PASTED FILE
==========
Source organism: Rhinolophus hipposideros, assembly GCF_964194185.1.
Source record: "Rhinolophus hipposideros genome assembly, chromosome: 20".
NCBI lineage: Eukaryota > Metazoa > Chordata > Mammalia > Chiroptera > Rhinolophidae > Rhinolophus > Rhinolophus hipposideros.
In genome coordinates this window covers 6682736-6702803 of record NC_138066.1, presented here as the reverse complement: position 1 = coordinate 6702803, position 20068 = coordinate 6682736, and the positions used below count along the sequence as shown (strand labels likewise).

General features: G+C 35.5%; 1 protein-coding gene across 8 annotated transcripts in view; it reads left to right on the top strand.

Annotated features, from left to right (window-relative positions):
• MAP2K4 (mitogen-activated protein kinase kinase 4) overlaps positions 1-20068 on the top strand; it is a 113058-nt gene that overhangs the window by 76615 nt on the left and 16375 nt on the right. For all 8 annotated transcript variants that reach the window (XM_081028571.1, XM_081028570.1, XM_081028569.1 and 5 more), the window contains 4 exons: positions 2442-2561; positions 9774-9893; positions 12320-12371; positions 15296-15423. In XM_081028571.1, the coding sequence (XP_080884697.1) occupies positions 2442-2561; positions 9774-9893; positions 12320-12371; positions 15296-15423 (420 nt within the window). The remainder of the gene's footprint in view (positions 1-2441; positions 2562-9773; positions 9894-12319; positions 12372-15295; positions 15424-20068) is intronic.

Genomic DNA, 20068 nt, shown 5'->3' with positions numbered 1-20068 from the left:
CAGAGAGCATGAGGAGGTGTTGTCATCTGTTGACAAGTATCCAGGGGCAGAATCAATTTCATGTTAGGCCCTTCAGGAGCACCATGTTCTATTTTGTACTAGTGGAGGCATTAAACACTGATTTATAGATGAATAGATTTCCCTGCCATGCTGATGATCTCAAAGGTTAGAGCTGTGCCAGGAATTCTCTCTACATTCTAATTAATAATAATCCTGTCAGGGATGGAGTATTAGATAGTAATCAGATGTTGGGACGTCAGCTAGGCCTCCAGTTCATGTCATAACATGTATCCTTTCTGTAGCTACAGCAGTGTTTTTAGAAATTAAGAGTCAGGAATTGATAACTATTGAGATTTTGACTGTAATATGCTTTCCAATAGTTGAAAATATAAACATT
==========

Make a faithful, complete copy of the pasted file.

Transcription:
Source organism: Rhinolophus hipposideros, assembly GCF_964194185.1.
Source record: "Rhinolophus hipposideros genome assembly, chromosome: 20".
NCBI lineage: Eukaryota > Metazoa > Chordata > Mammalia > Chiroptera > Rhinolophidae > Rhinolophus > Rhinolophus hipposideros.
In genome coordinates this window covers 6682736-6702803 of record NC_138066.1, presented here as the reverse complement: position 1 = coordinate 6702803, position 20068 = coordinate 6682736, and the positions used below count along the sequence as shown (strand labels likewise).

General features: G+C 35.5%; 1 protein-coding gene across 8 annotated transcripts in view; it reads left to right on the top strand.

Annotated features, from left to right (window-relative positions):
• MAP2K4 (mitogen-activated protein kinase kinase 4) overlaps positions 1-20068 on the top strand; it is a 113058-nt gene that overhangs the window by 76615 nt on the left and 16375 nt on the right. For all 8 annotated transcript variants that reach the window (XM_081028571.1, XM_081028570.1, XM_081028569.1 and 5 more), the window contains 4 exons: positions 2442-2561; positions 9774-9893; positions 12320-12371; positions 15296-15423. In XM_081028571.1, the coding sequence (XP_080884697.1) occupies positions 2442-2561; positions 9774-9893; positions 12320-12371; positions 15296-15423 (420 nt within the window). The remainder of the gene's footprint in view (positions 1-2441; positions 2562-9773; positions 9894-12319; positions 12372-15295; positions 15424-20068) is intronic.

Genomic DNA, 20068 nt, shown 5'->3' with positions numbered 1-20068 from the left:
CAGAGAGCATGAGGAGGTGTTGTCATCTGTTGACAAGTATCCAGGGGCAGAATCAATTTCATGTTAGGCCCTTCAGGAGCACCATGTTCTATTTTGTACTAGTGGAGGCATTAAACACTGATTTATAGATGAATAGATTTCCCTGCCATGCTGATGATCTCAAAGGTTAGAGCTGTGCCAGGAATTCTCTCTACATTCTAATTAATAATAATCCTGTCAGGGATGGAGTATTAGATAGTAATCAGATGTTGGGACGTCAGCTAGGCCTCCAGTTCATGTCATAACATGTATCCTTTCTGTAGCTACAGCAGTGTTTTTAGAAATTAAGAGTCAGGAATTGATAACTATTGAGATTTTGACTGTAATATGCTTTCCAATAGTTGAAAATATAAACATT